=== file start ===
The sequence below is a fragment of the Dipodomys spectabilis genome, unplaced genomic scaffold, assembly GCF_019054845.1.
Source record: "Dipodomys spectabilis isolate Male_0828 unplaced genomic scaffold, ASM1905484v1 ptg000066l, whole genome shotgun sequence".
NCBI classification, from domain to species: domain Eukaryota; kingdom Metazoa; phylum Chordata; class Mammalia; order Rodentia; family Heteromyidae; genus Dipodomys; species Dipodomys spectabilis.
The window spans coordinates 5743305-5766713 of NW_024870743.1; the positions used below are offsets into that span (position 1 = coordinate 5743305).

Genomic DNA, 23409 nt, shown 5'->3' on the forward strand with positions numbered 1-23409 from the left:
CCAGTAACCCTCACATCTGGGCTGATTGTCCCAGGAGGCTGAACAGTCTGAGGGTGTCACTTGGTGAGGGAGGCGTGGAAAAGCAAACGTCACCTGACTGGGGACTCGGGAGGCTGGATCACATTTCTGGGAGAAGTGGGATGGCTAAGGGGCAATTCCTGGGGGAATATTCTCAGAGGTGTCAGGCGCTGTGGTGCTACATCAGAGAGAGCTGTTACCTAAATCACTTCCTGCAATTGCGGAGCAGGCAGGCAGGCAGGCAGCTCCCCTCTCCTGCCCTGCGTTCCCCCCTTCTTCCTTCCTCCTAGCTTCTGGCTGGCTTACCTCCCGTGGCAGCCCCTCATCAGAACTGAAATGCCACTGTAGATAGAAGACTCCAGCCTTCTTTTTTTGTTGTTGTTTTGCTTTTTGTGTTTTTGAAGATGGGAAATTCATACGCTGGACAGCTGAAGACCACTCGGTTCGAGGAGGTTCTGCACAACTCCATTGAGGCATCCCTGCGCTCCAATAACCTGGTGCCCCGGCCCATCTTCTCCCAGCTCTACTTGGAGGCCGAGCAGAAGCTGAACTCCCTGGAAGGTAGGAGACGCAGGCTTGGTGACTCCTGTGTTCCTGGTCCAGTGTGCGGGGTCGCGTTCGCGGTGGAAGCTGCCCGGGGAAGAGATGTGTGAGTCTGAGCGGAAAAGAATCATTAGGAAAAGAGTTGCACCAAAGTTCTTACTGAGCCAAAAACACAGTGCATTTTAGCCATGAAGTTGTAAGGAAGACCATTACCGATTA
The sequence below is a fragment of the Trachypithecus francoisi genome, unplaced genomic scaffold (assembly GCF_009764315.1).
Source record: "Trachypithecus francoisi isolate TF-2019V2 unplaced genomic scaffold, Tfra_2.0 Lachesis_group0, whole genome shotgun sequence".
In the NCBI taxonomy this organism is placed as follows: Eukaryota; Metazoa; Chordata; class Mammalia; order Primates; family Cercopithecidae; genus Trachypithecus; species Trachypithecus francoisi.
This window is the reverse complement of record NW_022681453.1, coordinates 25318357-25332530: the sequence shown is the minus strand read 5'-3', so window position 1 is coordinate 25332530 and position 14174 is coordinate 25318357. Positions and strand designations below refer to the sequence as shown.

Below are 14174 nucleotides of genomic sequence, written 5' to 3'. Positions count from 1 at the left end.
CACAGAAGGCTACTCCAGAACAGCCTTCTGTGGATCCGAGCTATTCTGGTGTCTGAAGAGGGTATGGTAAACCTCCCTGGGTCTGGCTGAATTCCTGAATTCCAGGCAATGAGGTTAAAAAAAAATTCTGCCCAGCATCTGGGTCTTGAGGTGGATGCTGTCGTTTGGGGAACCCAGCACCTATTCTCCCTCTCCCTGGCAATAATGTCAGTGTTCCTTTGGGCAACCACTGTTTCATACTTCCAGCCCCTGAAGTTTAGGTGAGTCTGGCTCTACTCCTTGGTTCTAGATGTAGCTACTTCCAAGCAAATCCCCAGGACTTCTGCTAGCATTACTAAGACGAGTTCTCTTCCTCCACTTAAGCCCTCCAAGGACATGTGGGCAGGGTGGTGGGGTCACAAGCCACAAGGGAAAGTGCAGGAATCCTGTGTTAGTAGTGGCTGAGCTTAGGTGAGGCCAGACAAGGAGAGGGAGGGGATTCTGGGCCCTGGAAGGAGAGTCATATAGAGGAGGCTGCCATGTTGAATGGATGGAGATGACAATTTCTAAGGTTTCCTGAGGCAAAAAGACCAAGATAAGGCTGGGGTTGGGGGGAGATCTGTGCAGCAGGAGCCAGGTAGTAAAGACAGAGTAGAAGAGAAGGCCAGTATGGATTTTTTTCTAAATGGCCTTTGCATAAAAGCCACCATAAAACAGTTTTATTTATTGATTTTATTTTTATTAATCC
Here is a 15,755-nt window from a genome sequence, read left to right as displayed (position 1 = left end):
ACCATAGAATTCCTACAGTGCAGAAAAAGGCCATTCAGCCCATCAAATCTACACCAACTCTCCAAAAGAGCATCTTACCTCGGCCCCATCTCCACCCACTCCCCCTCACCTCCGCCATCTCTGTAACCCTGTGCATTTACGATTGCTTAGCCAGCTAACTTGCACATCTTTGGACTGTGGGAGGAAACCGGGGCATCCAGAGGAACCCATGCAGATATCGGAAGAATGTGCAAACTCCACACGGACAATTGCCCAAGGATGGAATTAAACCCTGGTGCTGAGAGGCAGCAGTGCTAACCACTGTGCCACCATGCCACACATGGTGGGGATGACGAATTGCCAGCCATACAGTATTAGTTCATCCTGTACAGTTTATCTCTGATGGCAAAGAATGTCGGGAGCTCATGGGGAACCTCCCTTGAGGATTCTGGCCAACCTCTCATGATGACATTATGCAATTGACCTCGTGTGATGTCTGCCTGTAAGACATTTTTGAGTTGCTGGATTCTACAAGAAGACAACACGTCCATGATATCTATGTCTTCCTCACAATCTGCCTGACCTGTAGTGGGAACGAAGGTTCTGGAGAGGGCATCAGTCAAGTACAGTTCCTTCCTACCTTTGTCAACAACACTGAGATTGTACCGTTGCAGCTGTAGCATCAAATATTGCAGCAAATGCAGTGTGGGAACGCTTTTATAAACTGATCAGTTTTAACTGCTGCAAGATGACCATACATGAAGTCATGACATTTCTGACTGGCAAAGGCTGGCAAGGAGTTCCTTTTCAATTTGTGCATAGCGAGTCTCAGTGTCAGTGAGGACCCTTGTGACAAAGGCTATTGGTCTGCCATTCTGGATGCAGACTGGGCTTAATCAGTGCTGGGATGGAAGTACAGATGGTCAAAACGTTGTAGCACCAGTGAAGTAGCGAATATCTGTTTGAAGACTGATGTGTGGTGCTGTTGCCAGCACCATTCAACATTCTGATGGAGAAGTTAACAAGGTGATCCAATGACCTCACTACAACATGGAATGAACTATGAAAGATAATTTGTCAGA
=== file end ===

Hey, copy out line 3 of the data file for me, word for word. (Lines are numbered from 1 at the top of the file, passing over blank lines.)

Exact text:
NCBI classification, from domain to species: domain Eukaryota; kingdom Metazoa; phylum Chordata; class Mammalia; order Rodentia; family Heteromyidae; genus Dipodomys; species Dipodomys spectabilis.